On the transport layer check if the TCP connection is possible to establish using telnet.

$$ telnet

Tip: Telnet can be used to check for any type of service if it is possible to establish a TCP connection since it's checking L4, not on the L7 application level. For example Kafka endpoints, RabbitMQ, Databases, etc.

Last check if the application is responding correctly on the application layer. For example, if checking a web server or API endpoints use tools like curl. Otherwise, find a suitable client for the type of service eg. MySQL client for example.

If any of the problems occur with the commands above, things to check:

  • DNS resolve not working - check if the DNS server is configured correctly and that records are there.
  • Ping not working - check if the provider supports ping if yes then check the instructions after this list.
  • Telnet not working - check the instructions after this list.
  • Eg. curl not working - check the endpoint service if possible if not contact the owner of the service. Otherwise check the chapter Kubernetes object misconfiguration.

Resolving not being able to establish a TCP connection or ping to the hostname/IP is all depending on where the endpoint is located.

  • Check if the network policy is present on the cluster and if it allows connecting to the specified IP.
  • Check the firewalls on the outgoing point if it allows going outside the network where the cluster is located (Out of Kubernetes).
  • Check if node-to-node communication is possible (Multi-node cluster).
  • Check if the inbound connection to the cluster is allowed.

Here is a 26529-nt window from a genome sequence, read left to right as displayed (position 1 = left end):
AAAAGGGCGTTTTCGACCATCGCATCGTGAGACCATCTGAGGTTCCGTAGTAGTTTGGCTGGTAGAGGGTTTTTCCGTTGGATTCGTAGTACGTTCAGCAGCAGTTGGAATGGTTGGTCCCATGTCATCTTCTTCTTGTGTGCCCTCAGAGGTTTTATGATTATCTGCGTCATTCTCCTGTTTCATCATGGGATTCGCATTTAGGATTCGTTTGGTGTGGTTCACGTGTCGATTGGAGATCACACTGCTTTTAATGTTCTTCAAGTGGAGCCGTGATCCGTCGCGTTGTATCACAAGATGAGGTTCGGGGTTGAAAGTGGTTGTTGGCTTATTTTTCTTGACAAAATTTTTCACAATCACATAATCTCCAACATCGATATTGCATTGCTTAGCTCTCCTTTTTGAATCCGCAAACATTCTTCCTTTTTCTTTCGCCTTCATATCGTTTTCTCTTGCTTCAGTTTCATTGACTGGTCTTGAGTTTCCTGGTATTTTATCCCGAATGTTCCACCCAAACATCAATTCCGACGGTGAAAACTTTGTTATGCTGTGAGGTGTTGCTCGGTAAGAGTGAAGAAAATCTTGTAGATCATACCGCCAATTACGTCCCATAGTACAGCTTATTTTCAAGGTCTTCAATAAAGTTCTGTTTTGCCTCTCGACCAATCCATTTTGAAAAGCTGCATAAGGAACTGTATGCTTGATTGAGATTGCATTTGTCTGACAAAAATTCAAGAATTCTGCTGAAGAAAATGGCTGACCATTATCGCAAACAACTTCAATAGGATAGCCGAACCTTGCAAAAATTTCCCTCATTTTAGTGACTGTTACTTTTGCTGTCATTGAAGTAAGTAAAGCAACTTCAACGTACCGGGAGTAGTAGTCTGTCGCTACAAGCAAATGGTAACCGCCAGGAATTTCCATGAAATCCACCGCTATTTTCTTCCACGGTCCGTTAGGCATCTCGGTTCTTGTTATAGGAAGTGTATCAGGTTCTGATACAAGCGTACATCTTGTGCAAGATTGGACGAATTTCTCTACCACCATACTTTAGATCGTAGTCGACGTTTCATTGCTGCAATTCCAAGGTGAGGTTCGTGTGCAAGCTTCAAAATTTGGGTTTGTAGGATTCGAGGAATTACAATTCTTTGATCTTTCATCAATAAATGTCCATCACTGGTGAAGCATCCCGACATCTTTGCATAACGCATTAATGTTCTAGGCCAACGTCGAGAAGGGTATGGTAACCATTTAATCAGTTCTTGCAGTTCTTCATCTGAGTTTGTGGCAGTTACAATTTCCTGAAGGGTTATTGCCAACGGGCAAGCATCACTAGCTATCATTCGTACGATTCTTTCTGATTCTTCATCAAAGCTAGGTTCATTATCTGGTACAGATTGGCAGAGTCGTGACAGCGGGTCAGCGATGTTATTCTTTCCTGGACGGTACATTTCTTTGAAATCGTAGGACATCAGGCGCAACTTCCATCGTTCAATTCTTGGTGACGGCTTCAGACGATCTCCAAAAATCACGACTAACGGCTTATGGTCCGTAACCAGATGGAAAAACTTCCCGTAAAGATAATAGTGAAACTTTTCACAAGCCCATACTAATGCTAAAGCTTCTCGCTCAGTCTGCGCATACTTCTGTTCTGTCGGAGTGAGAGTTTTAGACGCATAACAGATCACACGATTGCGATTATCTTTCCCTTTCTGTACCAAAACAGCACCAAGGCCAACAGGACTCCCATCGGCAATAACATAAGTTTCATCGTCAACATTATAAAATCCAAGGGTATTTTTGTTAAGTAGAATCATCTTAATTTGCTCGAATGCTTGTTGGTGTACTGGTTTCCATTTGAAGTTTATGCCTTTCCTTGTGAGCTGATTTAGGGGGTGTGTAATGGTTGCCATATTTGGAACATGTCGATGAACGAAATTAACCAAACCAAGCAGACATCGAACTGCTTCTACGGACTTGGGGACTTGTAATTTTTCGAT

Storage issues

Kubernetes handles the persistent storage using volumes you can read more about in the blog post I wrote: Kubernetes storage and CSI drivers.

Incorrect mount points

Check if mount points are correct in the pod by using mount.

Mixing subPath and mountPath

Often problems with persistent storage are incorrect mounting points caused by mixing up subPath and mountPath. The subPath is referencing the path in the volume itself and mountPath refers to the mount path in the container.

    - name: test
      image: busybox:1.28
        - name: config-vol
          mountPath: /etc/config
          subpath: /dev/config

Sharing PVC among many pods

If you want to share PVC among many pods check if the volume itself supports the sharing of the storage.

Filling ephemeral local storage

Apart from the persistent storage Kubernetes by default uses local ephemeral storage for the writeable layer of the filesystem of containers. What can happen is that you fill this storage and it will cause the pod to crash.

Scenario: application misconfiguration can happen and the application uses a lot of storage for its needs. The mistake happened and now the application writes the files to the local ephemeral storage. It can easily fill the space and cause the crash of the pod.

How to debug?

Linux df is your friend here.

root@workload-7457457d8b-98vd9:/# df
Filesystem     1K-blocks     Used Available Use% Mounted on
overlay        129886128 22619760 107249984  18% /
tmpfs              65536        0     65536   0% /dev
tmpfs            3558484        0   3558484   0% /sys/fs/cgroup
tmpfs             409600        4    409596   1% /tmp/ca
/dev/sdb1      129886128 22619760 107249984  18% /etc/hosts
shm                65536        0     65536   0% /dev/shm
tmpfs             409600       12    409588   1% /run/secrets/